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Miss Jamaica Universe slammed for ‘Annie Palmer’ National Costume 

The Miss Jamaica Universe organisation is being hammered on social media sites for its use of the infamous ‘White Witch of Rose Hall’, Annie Palmer, as the country’s national costume at the Miss Universe pageant being held in Atlanta, Georgia.

The diamond-feathered costume was worn by the island’s representative, Iana Tickle Garcia at Friday night’s National Costume Competition.

Miss Jamaica Universe, through its official Instagram and Facebook accounts, posted photographs on Saturday morning, which showcased Garcia wearing the costume designed by Uzuri International.

“Annie Palmer, THE LEGEND OF ROSE HALL…. Dubbed the White Witch of Rose Hall, local folk legend has it that Annie Palmer ruled the 18th century plantation with an iron fist and drove fear in the hearts of loved ones and enemy’s alike,” stated the caption accompanying the photographs.

It continued: “Her iconic home, the Rose Hall Great House is a national heritage site in Montego Bay Jamaica and still stands magnificently today after almost three hundred years as a popular visitor attraction where many claim they have spotted Annie Palmer’s ghost…. Created by Uzuri International.”

The reactions to the custome have been mixed across all social media outlets.

On Facebook, one user, Laurel Bryan commented, “Beautiful, finally ja is finding different themes for their costumes so rich in culture should incorporate every story.

Another Facebook user, Branden Fashionb Solomon glorified the costume by writing, “This costume definitely depicts the Annie Palmer team….love it.”

However, Travis Dre, another Facebook user, had a different opinion and wrote, “Am I the only one in the comments that thinks dressing up as a slave owner is.. um a horrible idea? How is this rich in culture? What’s going on?”

Similar opinions were expressed on Twitter to the use of the depiction of Annie Palmer, who it is alleged murdered several of her slaves, as Jamaica’s national costume at the Miss Universe contest.

Human rights activist, Susan Goffe tweeted, “The White Witch of Rose Hall? Seriously?”

Attorney and social commentator, Jodi-Ann Quarrie tweeted, “Imagine we just celebrated Emancipation and Independence Day fi come a road wid a costume CELEBRATING a slave owner. IMAGINE! The blood of the enslaved in the soil of that plantation cry out. #AsMyAncestorsWeep.”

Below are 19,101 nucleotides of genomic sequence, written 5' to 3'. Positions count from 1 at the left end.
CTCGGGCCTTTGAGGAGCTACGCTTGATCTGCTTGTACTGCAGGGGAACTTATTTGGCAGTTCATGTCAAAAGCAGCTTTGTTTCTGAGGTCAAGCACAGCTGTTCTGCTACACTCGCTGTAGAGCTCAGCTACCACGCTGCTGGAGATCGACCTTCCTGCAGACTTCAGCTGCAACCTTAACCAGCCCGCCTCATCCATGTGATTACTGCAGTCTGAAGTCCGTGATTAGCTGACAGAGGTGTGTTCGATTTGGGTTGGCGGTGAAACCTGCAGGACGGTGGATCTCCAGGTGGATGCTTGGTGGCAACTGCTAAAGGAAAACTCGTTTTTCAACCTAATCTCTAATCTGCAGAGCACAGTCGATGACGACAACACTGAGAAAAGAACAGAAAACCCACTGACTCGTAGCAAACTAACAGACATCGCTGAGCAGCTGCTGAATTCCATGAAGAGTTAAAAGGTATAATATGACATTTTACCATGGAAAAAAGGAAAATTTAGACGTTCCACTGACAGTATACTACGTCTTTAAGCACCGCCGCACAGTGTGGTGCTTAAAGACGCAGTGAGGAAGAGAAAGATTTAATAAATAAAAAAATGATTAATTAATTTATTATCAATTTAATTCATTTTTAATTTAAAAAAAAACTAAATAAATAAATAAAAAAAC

Twitter user, Rhondene Wint opined, “I… Of all the greatness that emerged from Jamaica’s history, she chose to pay homage to our most savage slaver? Slavery itself was brutal so Annie Palmer must’ve been especially egregious to have made our history books. I’d like hear team’s line of reason?”

‘Annie Palmer’ has since been trending on Twitter as several persons have been joining the discussion regarding the use of the costume.

The Miss Jamaica Universe Organization is yet to react to the ongoing public backlash.

But is the story of Annie Palmer true or is it in fact legend?

According to the website, Jamaica Travel and, “The basis for most of the White Witch legend seems to come from H.G. de Lisser’s 1928 novel, ‘The White Witch of Rose Hall’. This was a popular novel telling the gripping story of an Annie Palmer that lived a very different life to that indicated by the records available from the time.”

As the website suggested, “the true story of Rose Hall begins long before Annie Palmer was even born.”

The website indicated, “Rose Hall’s first mistress was Rosa Palmer (nee Kelly), a daughter of Irish immigrants living in Jamaica. In 1746 Henry Fanning, an Englishman, was anticipating marriage to Rosa so he purchased a 290 acre plot of land in St. James Parish on which to build their married home. The two were married in 1747 but Fanning died within months of the marriage.”

It continued, “Rosa married again in 1750 to George Ash, a landowner in St. James. Ash spent £30,000 building a marvelous home on the land with ornately carved mahogany doors, floors and staircases. The estate was named Rose Hall in Rosa’s honour. Sadly for the couple Ash did not survive long after the property was completed and died in 1752.

“The following year, Rosa entered a brief and unhappy marriage with the Hon. Norwood Witter, a widower from Westmoreland. Witter died in 1767, leaving Rosa a widow for the third time.

“Rosa finally found happiness and a lasting marriage the following year when she married the Custos of St. James, John Palmer who owned the neighbouring Palmyra estate.”

The website claimed, “Palmer was a widower with two sons living in England. The two were happily married until Rosa died in 1790, leaving Rose Hall to John Palmer in her will. As a tribute to his wife, Palmer commissioned renowned artist John Bacon to carve a memorial to her in the St. James parish church.”

“John Palmer later died in 1797, leaving Rose Hall and Palmyra in trust for his sons in England. They never visited Jamaica or had children by the time they died (the last one died in 1818) so the estates passed on to Palmer’s grand nephew John (or possibly James) Palmer.

“John Palmer moved to Jamaica to take charge of Rose Hall and soon married Annie Patterson (the lady who became the subject of the White Witch of Rose Hall legend).

“Little is known about the lives of Annie and John but all evidence points to then being a happily married couple and model citizens.

“John Palmer died in 1827. His death was widely reported in Jamaica but there has been no recorded suggestion of foul play. There is evidence to suggest that Annie Palmer vacated Rose Hall by 1830 and died in Bonavista near Anchovy in 1846,” the website said.